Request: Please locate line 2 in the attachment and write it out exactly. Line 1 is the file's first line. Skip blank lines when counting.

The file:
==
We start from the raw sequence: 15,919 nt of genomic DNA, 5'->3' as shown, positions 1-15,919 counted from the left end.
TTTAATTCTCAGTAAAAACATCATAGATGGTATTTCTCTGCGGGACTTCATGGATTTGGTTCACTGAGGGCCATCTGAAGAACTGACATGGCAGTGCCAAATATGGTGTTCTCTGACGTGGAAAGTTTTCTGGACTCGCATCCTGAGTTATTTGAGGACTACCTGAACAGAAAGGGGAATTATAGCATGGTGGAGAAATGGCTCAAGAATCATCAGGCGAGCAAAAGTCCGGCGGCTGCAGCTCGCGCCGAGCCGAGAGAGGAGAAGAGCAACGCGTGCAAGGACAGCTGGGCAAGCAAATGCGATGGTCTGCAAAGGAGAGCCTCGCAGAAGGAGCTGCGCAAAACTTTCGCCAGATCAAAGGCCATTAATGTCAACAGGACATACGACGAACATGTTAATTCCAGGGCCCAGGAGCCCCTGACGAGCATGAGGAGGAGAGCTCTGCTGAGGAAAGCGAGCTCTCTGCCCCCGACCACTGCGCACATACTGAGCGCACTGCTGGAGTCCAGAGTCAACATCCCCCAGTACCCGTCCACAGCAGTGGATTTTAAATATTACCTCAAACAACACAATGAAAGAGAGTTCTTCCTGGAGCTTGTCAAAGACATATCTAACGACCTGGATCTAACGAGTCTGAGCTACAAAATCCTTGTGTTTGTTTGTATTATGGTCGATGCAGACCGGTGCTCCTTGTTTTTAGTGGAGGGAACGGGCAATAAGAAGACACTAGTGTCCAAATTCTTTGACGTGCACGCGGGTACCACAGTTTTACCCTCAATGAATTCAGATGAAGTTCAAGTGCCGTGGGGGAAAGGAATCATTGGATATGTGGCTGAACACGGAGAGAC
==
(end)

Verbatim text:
TTTAATTCTCAGTAAAAACATCATAGATGGTATTTCTCTGCGGGACTTCATGGATTTGGTTCACTGAGGGCCATCTGAAGAACTGACATGGCAGTGCCAAATATGGTGTTCTCTGACGTGGAAAGTTTTCTGGACTCGCATCCTGAGTTATTTGAGGACTACCTGAACAGAAAGGGGAATTATAGCATGGTGGAGAAATGGCTCAAGAATCATCAGGCGAGCAAAAGTCCGGCGGCTGCAGCTCGCGCCGAGCCGAGAGAGGAGAAGAGCAACGCGTGCAAGGACAGCTGGGCAAGCAAATGCGATGGTCTGCAAAGGAGAGCCTCGCAGAAGGAGCTGCGCAAAACTTTCGCCAGATCAAAGGCCATTAATGTCAACAGGACATACGACGAACATGTTAATTCCAGGGCCCAGGAGCCCCTGACGAGCATGAGGAGGAGAGCTCTGCTGAGGAAAGCGAGCTCTCTGCCCCCGACCACTGCGCACATACTGAGCGCACTGCTGGAGTCCAGAGTCAACATCCCCCAGTACCCGTCCACAGCAGTGGATTTTAAATATTACCTCAAACAACACAATGAAAGAGAGTTCTTCCTGGAGCTTGTCAAAGACATATCTAACGACCTGGATCTAACGAGTCTGAGCTACAAAATCCTTGTGTTTGTTTGTATTATGGTCGATGCAGACCGGTGCTCCTTGTTTTTAGTGGAGGGAACGGGCAATAAGAAGACACTAGTGTCCAAATTCTTTGACGTGCACGCGGGTACCACAGTTTTACCCTCAATGAATTCAGATGAAGTTCAAGTGCCGTGGGGGAAAGGAATCATTGGATATGTGGCTGAACACGGAGAGAC